Construction professionals working on construction plans

Unintentional missteps might cost construction professionals dearly. Here’s how to stay within DORA’s reporting requirements.

The Colorado Department of Regulatory Agencies (DORA) plays an important role in upholding the ethical and professional standards of licensed construction professionals such as engineers, architects and land surveyors. Over the past several years, however, some members in these licensed professions have unintentionally run afoul of DORA’s rules for reporting malpractice settlements. The consequences can be severe when compared to the offense. Fundamentally, it is imperative for licensed construction professionals to be aware of DORA’s reporting requirements, and to factor those requirements into any settlement analysis.

DORA has broad discretion in regulating licensed professions with an eye toward protecting the public. Consequently, the DORA Board can impose sanctions for “failing to meet the generally accepted standards” of the regulated profession – a broad standard that can be interpreted differently in different circumstances. Colorado law requires that a licensed construction professional must report to DORA any settlement or judgment that stems from an allegation involving malpractice within 60 days of settlement or judgment. The DORA Board will then review the report, the circumstances and determine whether it wants to pursue further investigation by a request for additional information or a formal complaint. Depending on the outcome of the investigation, the DORA Board may choose to do nothing, investigate or initiate a complaint. On the low end, discipline could involve the professional’s agreement to complete additional education. Other options include a private letter of concern, fines, public admonition, license suspension or revocation, and even a referral for criminal prosecution.

As anyone involved in construction knows, projects often encounter costs associated with unanticipated problems, ranging from unsuspected geology to difficulty in permitting. These problems can lead to additional costs and disputes over who is responsible. Quite often, resolution becomes a business decision. It doesn’t make sense to litigate a dispute at a potential cost of hundreds of thousands of dollars when it can be settled for substantially less.

One problem that has emerged is knowing upon resolution of a dispute whether it constitutes a “malpractice” claim reportable to DORA. We have been surprised to see some business settlements – even if they don’t involve a lawsuit or a critical review by an outside expert – treated as a discipline-worthy event by the DORA board.

Another concern is the dilemma faced by the design professionals who may feel they have done nothing improper, but a settlement seems to be the better business decision rather than litigate to trial. The requirement to report the settlement to DORA creates a Hobson’s choice: Should an architect or engineer settle a de minimis claim as a business decision and risk discipline for malpractice? Or should they take the risk to invest the time and money in the hopes of winning in court an order to avoid the uncertainty of the Board’s review?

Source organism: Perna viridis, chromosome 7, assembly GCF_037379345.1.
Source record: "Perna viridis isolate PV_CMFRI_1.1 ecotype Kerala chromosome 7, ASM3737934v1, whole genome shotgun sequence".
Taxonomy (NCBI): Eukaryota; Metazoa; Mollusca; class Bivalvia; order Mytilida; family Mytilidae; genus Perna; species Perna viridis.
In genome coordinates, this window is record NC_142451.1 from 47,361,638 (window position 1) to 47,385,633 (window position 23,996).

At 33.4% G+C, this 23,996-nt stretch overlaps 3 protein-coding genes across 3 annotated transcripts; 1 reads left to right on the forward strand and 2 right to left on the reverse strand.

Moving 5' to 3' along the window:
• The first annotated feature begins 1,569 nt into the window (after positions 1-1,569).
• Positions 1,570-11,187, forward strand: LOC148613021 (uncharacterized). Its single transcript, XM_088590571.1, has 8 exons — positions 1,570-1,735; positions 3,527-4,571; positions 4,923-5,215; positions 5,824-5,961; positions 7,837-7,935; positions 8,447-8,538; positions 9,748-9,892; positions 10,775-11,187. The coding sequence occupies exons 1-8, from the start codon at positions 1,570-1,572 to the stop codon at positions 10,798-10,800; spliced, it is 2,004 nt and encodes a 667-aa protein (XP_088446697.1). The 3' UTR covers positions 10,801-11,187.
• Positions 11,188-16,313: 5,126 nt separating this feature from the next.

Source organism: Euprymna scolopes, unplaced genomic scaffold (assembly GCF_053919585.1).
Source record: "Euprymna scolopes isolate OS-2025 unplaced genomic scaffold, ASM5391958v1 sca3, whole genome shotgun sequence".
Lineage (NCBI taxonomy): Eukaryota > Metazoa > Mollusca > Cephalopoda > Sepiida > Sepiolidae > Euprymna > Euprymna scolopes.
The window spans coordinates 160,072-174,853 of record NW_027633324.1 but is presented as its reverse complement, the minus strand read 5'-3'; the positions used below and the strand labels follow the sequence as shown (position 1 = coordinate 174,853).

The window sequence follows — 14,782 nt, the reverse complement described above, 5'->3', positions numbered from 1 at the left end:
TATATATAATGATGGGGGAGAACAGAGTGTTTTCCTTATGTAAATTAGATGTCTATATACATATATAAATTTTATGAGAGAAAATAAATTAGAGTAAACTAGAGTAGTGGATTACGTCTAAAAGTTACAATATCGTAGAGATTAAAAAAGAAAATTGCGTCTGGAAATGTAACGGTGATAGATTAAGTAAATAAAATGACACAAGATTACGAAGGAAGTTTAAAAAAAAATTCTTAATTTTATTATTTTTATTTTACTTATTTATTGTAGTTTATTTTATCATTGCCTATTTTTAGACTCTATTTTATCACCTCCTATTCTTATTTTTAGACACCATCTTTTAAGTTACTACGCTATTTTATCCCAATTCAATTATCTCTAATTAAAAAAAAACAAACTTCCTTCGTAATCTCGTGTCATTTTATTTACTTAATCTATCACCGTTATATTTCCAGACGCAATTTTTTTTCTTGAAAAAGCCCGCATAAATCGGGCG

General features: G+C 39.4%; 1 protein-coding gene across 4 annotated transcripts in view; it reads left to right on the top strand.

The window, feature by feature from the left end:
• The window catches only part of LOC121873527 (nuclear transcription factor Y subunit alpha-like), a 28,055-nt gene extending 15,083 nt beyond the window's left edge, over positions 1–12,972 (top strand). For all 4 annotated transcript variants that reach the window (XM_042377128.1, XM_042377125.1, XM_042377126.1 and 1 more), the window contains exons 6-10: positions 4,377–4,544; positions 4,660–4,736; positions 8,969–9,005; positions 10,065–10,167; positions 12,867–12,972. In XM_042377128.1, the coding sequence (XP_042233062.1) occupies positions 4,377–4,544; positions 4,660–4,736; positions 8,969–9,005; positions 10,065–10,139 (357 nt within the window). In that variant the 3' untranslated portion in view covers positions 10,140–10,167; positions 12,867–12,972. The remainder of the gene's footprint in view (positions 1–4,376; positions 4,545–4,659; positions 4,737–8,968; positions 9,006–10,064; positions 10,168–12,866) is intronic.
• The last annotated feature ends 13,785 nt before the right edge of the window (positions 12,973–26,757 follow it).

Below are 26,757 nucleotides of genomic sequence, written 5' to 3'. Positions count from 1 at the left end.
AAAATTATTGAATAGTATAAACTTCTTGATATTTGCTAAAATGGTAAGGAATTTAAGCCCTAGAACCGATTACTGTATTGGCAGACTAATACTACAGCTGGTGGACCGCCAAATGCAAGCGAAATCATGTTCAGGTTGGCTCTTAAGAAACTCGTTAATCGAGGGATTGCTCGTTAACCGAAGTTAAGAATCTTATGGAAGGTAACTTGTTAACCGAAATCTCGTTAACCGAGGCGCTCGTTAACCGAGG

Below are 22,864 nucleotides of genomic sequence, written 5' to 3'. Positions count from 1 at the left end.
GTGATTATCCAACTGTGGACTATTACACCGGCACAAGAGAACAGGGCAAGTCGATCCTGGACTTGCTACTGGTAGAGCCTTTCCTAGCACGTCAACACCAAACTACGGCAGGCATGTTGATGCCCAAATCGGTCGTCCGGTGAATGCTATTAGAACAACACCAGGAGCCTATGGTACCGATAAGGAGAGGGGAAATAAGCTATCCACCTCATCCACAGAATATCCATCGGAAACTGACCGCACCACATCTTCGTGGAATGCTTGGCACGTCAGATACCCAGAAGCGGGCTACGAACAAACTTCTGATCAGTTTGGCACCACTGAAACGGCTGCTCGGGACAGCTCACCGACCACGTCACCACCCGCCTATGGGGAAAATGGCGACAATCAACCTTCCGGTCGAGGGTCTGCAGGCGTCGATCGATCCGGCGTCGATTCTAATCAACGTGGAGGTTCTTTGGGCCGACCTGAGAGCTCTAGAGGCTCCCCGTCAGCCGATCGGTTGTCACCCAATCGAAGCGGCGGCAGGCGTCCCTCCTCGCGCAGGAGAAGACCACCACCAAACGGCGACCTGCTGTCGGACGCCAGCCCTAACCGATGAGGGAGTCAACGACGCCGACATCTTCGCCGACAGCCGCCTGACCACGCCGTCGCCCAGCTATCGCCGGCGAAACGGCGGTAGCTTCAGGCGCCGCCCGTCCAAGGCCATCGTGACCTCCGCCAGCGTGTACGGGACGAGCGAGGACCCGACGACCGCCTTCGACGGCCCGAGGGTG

Here’s what we recommend you do if you face resolution of a claim or dispute that has any possibility of being considered subject to the reporting requirement by DORA.

  • If you are uncertain about whether a settlement must be reported to DORA, consult legal counsel with experience in reporting and handling other matters at the agency. The cost of not following the agency’s reporting requirement could be significant to your career.
  • If your insurance carrier is involved, be sure they are aware of the DORA reporting requirement in Colorado.
  • If an insurance carrier is not involved and the dispute or claim does not appear to reflect malpractice, you still must consider whether a report to DORA is required. Consult legal counsel to help you decide.
  • In considering a settlement as a business decision to avoid litigation costs, you must weigh the possibility of DORA identifying the underlying claim as malpractice. There won’t always be a bright line, and legal counsel can help you weigh the pros and cons.

Ireland Stapleton’s litigation and regulatory law practice groups, who represent licensed professionals in business litigation and regulatory matters, continue to monitor developments at DORA and watch rulings and other actions by the agency. We urge design professionals to be aware of this reporting requirement, to carefully assess the risks of settlements and to consult with experienced legal counsel.

The information provided herein is intended as general information and is not to be construed as legal advice. If legal advice is needed, please consult an attorney.

Julie M. Walker is an experienced trial attorney. She is well-known for representing licensed professionals in responding to regulatory inquiries and disciplinary matters. Julie litigates in federal and state courts, as well as in arbitrations and mediations across the country, in matters involving construction, professional liability, product liability, qui tam, financial services, complex torts, employment and commercial litigation. Julie also serves as an arbitrator with the American Arbitration Association Construction and Commercial panels of neutrals. Julie can be reached at or at (303) 628-3643.